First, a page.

Without a kernel, an operating system doesn't exist. Without programs, a kernel is useless.

1991, a fateful year
In 1991, ideal conditions existed that would create Linux. In essence, Linus Torvalds had a kernel but no programs of his own, Richard Stallman and GNU had programs but no working kernel. Read the two men's own words about this:

Linux is introduced
Late in 1991, Linus Torvalds had his kernel and a few GNU programs wrapped around it so it would work well enough to show other people what he had done. And that's what he did. The first people to see Linux knew that Linus was on to something. At this point, though, he needed more people to help him. Here's what Linus had to say back in 1991.

People all over the world decided to take him up on it. At first, only people with extensive computer programming knowledge would be able to do anything with that early public version of Linux. These people started to offer their help. The version numbers of Linux were getting higher and higher. People began writing programs specifically to be run under Linux. Developers began writing drivers for different video cards, sound cards and other gadgets inside and outside your computer could use Linux. Nevertheless, throughout most of first part of the 1990's Linux did not get out of the 'GURU' stage. GURU is a term that has evolved to mean anyone who has special expertise in a particular subject. That is, you had to have special expertise in how computers worked to be able to install Linux in those days.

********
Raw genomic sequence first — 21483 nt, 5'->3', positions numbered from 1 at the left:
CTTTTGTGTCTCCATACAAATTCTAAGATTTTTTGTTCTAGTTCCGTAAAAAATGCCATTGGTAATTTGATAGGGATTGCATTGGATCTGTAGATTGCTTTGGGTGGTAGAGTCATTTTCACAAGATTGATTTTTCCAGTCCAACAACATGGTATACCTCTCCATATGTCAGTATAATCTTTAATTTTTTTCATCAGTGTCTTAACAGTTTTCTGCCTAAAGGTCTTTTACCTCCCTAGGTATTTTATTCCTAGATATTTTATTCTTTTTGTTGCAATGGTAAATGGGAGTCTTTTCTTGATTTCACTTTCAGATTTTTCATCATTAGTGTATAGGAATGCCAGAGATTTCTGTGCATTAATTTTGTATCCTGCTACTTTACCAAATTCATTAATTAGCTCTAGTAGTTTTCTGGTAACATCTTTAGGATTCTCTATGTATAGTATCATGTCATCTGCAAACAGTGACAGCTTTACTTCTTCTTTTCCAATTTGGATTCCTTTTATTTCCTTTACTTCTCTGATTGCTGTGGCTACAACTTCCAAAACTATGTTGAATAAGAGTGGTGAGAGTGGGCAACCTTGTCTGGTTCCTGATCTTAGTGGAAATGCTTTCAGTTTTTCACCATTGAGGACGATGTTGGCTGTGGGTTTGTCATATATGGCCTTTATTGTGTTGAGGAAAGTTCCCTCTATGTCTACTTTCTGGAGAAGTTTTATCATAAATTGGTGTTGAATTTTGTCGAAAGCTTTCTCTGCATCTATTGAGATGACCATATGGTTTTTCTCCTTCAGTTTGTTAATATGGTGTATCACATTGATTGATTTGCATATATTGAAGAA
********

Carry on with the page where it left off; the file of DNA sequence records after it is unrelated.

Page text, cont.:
Linux, at first, was not for everybody